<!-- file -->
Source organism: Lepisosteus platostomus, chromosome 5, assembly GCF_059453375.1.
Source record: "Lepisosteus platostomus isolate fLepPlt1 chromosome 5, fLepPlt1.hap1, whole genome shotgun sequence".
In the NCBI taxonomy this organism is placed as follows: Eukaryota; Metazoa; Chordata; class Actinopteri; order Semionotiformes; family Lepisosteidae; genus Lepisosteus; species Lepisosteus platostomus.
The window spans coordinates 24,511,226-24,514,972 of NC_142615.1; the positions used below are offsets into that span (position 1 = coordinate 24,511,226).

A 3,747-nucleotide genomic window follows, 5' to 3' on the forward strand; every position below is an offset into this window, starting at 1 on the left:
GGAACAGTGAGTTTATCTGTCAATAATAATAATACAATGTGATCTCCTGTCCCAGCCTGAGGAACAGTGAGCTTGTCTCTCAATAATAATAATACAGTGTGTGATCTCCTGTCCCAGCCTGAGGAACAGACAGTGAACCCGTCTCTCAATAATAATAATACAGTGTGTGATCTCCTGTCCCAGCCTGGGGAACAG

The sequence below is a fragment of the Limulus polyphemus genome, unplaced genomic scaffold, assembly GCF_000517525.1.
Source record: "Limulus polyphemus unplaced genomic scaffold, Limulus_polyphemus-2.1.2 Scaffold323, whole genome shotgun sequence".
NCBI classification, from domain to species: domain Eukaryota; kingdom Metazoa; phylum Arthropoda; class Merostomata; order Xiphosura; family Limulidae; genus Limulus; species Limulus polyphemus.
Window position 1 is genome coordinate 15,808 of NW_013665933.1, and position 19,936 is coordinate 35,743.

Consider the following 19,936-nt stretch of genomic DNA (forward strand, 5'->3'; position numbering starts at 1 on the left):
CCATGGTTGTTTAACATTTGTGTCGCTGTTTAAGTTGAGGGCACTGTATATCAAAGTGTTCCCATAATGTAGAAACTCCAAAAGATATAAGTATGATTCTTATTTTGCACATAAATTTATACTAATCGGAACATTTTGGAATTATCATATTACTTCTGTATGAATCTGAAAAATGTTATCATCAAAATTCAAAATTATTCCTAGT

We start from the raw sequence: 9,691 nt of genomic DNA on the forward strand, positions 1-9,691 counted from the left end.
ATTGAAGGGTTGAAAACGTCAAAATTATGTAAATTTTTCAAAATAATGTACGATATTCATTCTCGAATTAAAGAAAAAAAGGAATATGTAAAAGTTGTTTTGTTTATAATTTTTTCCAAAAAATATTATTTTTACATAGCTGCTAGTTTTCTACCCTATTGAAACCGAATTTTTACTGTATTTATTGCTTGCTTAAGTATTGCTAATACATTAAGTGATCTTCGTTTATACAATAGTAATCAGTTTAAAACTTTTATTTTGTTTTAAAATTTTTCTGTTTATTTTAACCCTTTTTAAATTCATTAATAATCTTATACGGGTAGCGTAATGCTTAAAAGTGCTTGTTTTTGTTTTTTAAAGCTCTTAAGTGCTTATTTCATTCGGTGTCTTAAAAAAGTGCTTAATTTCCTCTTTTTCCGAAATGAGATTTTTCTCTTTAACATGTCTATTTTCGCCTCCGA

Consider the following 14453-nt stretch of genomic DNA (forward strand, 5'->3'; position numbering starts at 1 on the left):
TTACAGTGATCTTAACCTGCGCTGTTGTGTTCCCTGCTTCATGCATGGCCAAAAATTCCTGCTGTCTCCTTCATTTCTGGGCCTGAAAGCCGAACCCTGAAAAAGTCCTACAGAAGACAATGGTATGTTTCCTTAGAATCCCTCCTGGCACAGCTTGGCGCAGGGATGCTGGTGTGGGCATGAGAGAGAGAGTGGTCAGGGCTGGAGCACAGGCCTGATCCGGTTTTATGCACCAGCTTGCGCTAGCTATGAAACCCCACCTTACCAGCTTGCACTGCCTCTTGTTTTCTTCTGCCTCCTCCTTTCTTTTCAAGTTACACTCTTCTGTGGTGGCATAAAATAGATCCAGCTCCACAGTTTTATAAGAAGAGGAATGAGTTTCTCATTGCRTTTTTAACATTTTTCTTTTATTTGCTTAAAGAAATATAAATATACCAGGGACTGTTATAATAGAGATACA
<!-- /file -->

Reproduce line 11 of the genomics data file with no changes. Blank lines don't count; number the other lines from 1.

Consider the following 19,936-nt stretch of genomic DNA (forward strand, 5'->3'; position numbering starts at 1 on the left):